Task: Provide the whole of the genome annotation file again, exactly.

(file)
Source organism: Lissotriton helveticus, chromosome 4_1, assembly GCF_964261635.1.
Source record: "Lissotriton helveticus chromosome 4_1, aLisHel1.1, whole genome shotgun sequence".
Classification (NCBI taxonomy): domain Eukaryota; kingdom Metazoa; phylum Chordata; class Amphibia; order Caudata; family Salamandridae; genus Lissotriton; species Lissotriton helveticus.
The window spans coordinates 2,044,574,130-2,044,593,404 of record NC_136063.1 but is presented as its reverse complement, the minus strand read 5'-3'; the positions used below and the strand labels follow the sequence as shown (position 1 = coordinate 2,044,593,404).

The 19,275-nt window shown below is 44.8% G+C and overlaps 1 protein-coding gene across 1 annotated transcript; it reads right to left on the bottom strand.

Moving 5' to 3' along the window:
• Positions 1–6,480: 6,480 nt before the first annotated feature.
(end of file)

Source organism: Lissotriton helveticus, chromosome 4_1, assembly GCF_964261635.1.
Source record: "Lissotriton helveticus chromosome 4_1, aLisHel1.1, whole genome shotgun sequence".
Classification (NCBI taxonomy): domain Eukaryota; kingdom Metazoa; phylum Chordata; class Amphibia; order Caudata; family Salamandridae; genus Lissotriton; species Lissotriton helveticus.
The window spans coordinates 2,044,574,130-2,044,593,404 of record NC_136063.1 but is presented as its reverse complement, the minus strand read 5'-3'; the positions used below and the strand labels follow the sequence as shown (position 1 = coordinate 2,044,593,404).

The 19,275-nt window shown below is 44.8% G+C and overlaps 1 protein-coding gene across 1 annotated transcript; it reads right to left on the bottom strand.

Moving 5' to 3' along the window:
• Positions 1–6,480: 6,480 nt before the first annotated feature.